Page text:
Reliance on Oil and Gas Imports and Economic Growth – India’s New Challenge
(Image by Surajseo via Wikimedia Commons)*
Simi Mehta and Mohsin Amin
India, a nation of 1.3 billion people, kicked off 2017 as the fastest growing major economy in the world with an economic growth rate of 7.1%. India is also the fourth-largest net importer of crude oil after the European Union, the United States, and China. In November 2016, this rapidly growing economy imported 80% of its crude oil and other petroleum needs. Per the EIA’s recent report, India’s demand for oil has reached nearly 4.1 million barrels per day (b/d) in 2015, while it only had around 1 million b/d total in domestic liquids production. India’s Petroleum Planning and Analysis Cell stated that this was 12.7% higher than in November 2015. OPEC has estimated that India’s demand for oil will reach 10 million b/d by 2040.
The demand for natural gas is also met by LNG imports. Accordingly, the Petroleum Planning and Analysis Cell stated in their November 2016 report that in November 2016, imports of liquefied natural gas (LNG) totaled 2019.40 million metric standard cubic meters (MMSCM), an increase of 15.47% compared to November of the previous year. Total natural gas consumption from April to November 2016 was 33,391.34 MMSCM, an increase of 7.94% compared to the same period in the previous year. India has managed to satisfy 63% of its natural gas demand through indigenous production and the remaining 37% through imported LNG.
Faced with the scenario of global oil price uncertainty, and pressures of huge domestic demand for energy, India needs to chart a way forward to realistically meet its energy requirements while simultaneously ensuring equitable economic growth. This article presents a snapshot of India’s energy demand and import scenario and discusses relevant government schemes for fuel efficiency. It provides a list of policy recommendations and concludes that due to geopolitical uncertainties and fuel price volatility, India urgently needs to integrate its economic growth strategy with growth in the energy sector, and simultaneously ensure the sustainability of the environment.
Sourcing of India’s Oil and Gas Imports
India imports approximately 58% of its crude oil from the Middle East, mostly from Saudi Arabia and Iraq. In 2015, it imported 20% of its crude oil from Saudi Arabia, worth $14.8 billion USD, and 17% from Iraq worth $11.2 billion USD. India has decreased its imports from the Middle East since 2011, however, and has plans to increase its imports from Africa – mainly Nigeria. One reason that Indian refineries have pushed for imports from Africa is the particularly light and sweet quality of its crude oil, for which the Indian refineries were designed to refine. Nigerian crude oil, for instance, is rich in gasoline and diesel and low in sulfur.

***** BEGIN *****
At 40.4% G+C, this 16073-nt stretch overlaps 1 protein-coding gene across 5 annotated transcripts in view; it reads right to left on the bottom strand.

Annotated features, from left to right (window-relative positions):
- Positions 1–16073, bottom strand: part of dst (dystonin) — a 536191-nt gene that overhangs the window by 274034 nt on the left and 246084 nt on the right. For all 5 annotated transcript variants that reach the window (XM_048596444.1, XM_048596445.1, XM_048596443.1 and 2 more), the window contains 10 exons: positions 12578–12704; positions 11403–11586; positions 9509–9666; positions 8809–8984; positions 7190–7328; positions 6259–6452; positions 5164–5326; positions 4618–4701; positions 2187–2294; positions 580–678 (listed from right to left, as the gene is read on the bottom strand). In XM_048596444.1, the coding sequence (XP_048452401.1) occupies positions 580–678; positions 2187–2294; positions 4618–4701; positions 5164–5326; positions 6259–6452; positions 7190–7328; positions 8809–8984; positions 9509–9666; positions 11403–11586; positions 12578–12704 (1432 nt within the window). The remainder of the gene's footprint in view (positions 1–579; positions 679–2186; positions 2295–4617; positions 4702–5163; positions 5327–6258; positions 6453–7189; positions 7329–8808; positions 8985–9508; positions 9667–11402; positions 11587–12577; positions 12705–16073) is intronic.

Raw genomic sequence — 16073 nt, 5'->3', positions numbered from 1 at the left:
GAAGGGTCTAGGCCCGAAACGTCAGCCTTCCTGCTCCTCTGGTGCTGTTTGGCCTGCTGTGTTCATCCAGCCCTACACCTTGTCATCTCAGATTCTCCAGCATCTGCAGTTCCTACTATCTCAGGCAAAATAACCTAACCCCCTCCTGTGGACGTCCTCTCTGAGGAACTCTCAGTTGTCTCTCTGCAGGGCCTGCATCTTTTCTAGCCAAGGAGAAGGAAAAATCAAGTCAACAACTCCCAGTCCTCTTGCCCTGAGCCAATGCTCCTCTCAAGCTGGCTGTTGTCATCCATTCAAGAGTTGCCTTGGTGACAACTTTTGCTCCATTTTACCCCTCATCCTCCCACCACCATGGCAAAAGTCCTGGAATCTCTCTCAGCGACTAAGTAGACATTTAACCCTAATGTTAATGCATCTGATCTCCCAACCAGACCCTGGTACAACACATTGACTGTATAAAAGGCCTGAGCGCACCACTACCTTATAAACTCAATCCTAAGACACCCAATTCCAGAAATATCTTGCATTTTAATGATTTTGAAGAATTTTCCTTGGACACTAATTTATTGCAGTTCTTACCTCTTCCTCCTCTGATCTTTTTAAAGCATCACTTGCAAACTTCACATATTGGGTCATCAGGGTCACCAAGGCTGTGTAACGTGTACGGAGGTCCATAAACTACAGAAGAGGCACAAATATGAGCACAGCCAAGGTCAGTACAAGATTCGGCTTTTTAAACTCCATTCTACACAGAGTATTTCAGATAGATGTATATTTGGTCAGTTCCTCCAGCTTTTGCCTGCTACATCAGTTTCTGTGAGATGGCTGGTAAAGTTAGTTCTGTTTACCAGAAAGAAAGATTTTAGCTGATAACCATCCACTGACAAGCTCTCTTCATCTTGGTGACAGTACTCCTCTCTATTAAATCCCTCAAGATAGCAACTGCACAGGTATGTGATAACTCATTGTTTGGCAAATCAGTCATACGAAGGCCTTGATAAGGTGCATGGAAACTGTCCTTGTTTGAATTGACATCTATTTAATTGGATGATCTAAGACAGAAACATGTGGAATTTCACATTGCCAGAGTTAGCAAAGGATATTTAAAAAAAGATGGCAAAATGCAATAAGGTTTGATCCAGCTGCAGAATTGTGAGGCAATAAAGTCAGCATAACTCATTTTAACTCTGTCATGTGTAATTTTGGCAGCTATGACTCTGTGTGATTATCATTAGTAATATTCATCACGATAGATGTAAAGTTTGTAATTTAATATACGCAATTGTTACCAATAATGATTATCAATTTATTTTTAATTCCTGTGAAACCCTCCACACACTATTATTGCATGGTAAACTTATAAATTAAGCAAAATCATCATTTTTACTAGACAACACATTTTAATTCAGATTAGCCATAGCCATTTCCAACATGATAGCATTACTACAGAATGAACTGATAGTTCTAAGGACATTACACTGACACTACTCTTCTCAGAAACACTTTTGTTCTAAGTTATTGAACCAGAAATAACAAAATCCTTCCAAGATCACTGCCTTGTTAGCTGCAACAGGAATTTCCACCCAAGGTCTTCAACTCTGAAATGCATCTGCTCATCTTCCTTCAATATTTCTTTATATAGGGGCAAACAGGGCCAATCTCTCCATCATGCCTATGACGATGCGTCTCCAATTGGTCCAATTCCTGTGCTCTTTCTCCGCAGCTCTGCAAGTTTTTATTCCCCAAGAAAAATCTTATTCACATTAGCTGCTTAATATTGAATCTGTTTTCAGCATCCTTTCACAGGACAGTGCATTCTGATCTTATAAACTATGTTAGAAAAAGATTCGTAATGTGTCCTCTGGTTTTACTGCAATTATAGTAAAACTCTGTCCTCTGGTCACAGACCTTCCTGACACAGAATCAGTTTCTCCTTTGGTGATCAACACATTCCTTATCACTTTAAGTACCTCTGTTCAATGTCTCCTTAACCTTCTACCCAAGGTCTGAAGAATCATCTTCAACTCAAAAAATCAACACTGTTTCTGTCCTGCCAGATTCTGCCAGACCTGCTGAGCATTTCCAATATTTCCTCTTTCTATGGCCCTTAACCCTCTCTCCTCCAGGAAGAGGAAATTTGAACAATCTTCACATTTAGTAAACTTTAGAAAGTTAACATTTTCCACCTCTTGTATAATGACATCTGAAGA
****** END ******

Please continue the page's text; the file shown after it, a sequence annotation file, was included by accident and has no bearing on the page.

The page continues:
In 2015-16, India imported nearly 23.7 million metric tons of Nigerian crude oil, worth $9.2 billion, accounting for almost 12% of its overall oil imports. It also imports some 2 million metric tons per year of LNG from Nigeria.
India also sources its crude oil imports from Latin American countries. In 2015, it imported nearly 18% of its crude oil: 11% from Venezuela and 7% from the rest the Western Hemisphere. Venezuela exported crude oil worth $6.6 billion to India in 2015.
Nevertheless, India maintains a strategic petroleum reserve as part of its national and energy security programs to safeguard the economy in the event of an unforeseen energy crisis. The government has taken up construction of three crude oil reserves comprised of 5.33 million metric tons (MMT) of crude oil at three locations – namely, Visakhapatnam (1.33 MMT), Mangalore (1.5 MMT) and Padur (2.5 MMT) – as a buffer to deal with any disruption in the supply chain. Very recently, during the visit of the crown prince of Abu Dhabi to India, the UAE and India signed a deal that would allow the Abu Dhabi National Oil Co. (ADNOC) to store about 6 million barrels of crude oil, of which half is stored at the facility at Mangalore, Karnataka. This facility also stores 6 million barrels of Iranian oil. The Vizag storage site (in Andhra Pradesh) contains 7.55 million barrels of Iraqi oil.